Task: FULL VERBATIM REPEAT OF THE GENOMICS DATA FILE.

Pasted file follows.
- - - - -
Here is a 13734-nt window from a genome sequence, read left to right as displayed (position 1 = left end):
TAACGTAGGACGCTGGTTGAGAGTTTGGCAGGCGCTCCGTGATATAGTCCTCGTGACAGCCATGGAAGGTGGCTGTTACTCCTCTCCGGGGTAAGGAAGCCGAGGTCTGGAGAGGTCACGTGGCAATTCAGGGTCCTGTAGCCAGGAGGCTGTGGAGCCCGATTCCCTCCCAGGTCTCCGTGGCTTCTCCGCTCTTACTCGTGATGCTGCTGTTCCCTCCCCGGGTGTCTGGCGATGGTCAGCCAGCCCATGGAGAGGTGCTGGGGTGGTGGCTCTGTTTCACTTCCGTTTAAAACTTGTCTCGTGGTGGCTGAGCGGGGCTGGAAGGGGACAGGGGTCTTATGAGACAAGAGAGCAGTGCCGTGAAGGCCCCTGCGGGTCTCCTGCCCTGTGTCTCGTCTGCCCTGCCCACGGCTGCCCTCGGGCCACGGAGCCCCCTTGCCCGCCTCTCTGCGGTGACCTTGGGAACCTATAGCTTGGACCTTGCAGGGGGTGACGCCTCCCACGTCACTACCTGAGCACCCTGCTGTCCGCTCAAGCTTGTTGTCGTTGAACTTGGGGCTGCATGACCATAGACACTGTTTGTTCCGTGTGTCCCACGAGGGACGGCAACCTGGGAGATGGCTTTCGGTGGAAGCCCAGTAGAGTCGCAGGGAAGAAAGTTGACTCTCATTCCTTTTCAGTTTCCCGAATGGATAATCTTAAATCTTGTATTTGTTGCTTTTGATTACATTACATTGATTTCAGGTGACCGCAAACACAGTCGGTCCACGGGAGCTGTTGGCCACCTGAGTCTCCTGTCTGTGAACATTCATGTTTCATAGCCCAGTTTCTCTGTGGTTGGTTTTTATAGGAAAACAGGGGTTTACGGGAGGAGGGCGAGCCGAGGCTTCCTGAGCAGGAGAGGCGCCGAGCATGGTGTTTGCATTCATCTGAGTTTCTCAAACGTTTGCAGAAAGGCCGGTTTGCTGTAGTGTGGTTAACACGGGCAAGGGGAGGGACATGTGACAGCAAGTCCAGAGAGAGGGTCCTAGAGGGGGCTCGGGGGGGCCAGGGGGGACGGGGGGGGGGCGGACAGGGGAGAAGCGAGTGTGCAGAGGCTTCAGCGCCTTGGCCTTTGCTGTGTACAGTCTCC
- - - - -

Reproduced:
Here is a 13734-nt window from a genome sequence, read left to right as displayed (position 1 = left end):
TAACGTAGGACGCTGGTTGAGAGTTTGGCAGGCGCTCCGTGATATAGTCCTCGTGACAGCCATGGAAGGTGGCTGTTACTCCTCTCCGGGGTAAGGAAGCCGAGGTCTGGAGAGGTCACGTGGCAATTCAGGGTCCTGTAGCCAGGAGGCTGTGGAGCCCGATTCCCTCCCAGGTCTCCGTGGCTTCTCCGCTCTTACTCGTGATGCTGCTGTTCCCTCCCCGGGTGTCTGGCGATGGTCAGCCAGCCCATGGAGAGGTGCTGGGGTGGTGGCTCTGTTTCACTTCCGTTTAAAACTTGTCTCGTGGTGGCTGAGCGGGGCTGGAAGGGGACAGGGGTCTTATGAGACAAGAGAGCAGTGCCGTGAAGGCCCCTGCGGGTCTCCTGCCCTGTGTCTCGTCTGCCCTGCCCACGGCTGCCCTCGGGCCACGGAGCCCCCTTGCCCGCCTCTCTGCGGTGACCTTGGGAACCTATAGCTTGGACCTTGCAGGGGGTGACGCCTCCCACGTCACTACCTGAGCACCCTGCTGTCCGCTCAAGCTTGTTGTCGTTGAACTTGGGGCTGCATGACCATAGACACTGTTTGTTCCGTGTGTCCCACGAGGGACGGCAACCTGGGAGATGGCTTTCGGTGGAAGCCCAGTAGAGTCGCAGGGAAGAAAGTTGACTCTCATTCCTTTTCAGTTTCCCGAATGGATAATCTTAAATCTTGTATTTGTTGCTTTTGATTACATTACATTGATTTCAGGTGACCGCAAACACAGTCGGTCCACGGGAGCTGTTGGCCACCTGAGTCTCCTGTCTGTGAACATTCATGTTTCATAGCCCAGTTTCTCTGTGGTTGGTTTTTATAGGAAAACAGGGGTTTACGGGAGGAGGGCGAGCCGAGGCTTCCTGAGCAGGAGAGGCGCCGAGCATGGTGTTTGCATTCATCTGAGTTTCTCAAACGTTTGCAGAAAGGCCGGTTTGCTGTAGTGTGGTTAACACGGGCAAGGGGAGGGACATGTGACAGCAAGTCCAGAGAGAGGGTCCTAGAGGGGGCTCGGGGGGGCCAGGGGGGACGGGGGGGGGGCGGACAGGGGAGAAGCGAGTGTGCAGAGGCTTCAGCGCCTTGGCCTTTGCTGTGTACAGTCTCC